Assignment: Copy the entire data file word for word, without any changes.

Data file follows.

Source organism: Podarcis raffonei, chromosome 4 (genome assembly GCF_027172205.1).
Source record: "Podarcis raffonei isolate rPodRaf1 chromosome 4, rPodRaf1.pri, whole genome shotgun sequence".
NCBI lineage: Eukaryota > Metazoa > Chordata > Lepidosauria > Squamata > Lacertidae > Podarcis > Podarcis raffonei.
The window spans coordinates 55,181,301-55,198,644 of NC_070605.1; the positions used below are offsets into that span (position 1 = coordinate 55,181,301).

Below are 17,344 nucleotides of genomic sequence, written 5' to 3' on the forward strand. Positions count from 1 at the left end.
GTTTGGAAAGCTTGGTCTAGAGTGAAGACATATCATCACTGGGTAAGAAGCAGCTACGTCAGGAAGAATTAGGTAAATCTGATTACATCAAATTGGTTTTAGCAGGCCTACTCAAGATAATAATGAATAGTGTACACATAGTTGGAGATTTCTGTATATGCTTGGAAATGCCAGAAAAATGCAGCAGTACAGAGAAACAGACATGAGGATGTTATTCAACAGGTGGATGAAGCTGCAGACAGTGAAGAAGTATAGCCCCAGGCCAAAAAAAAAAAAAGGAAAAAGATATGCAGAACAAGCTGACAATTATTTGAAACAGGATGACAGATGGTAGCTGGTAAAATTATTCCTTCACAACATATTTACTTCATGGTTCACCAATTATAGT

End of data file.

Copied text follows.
Source organism: Podarcis raffonei, chromosome 4 (genome assembly GCF_027172205.1).
Source record: "Podarcis raffonei isolate rPodRaf1 chromosome 4, rPodRaf1.pri, whole genome shotgun sequence".
NCBI lineage: Eukaryota > Metazoa > Chordata > Lepidosauria > Squamata > Lacertidae > Podarcis > Podarcis raffonei.
The window spans coordinates 55,181,301-55,198,644 of NC_070605.1; the positions used below are offsets into that span (position 1 = coordinate 55,181,301).

Below are 17,344 nucleotides of genomic sequence, written 5' to 3' on the forward strand. Positions count from 1 at the left end.
GTTTGGAAAGCTTGGTCTAGAGTGAAGACATATCATCACTGGGTAAGAAGCAGCTACGTCAGGAAGAATTAGGTAAATCTGATTACATCAAATTGGTTTTAGCAGGCCTACTCAAGATAATAATGAATAGTGTACACATAGTTGGAGATTTCTGTATATGCTTGGAAATGCCAGAAAAATGCAGCAGTACAGAGAAACAGACATGAGGATGTTATTCAACAGGTGGATGAAGCTGCAGACAGTGAAGAAGTATAGCCCCAGGCCAAAAAAAAAAAAAGGAAAAAGATATGCAGAACAAGCTGACAATTATTTGAAACAGGATGACAGATGGTAGCTGGTAAAATTATTCCTTCACAACATATTTACTTCATGGTTCACCAATTATAGT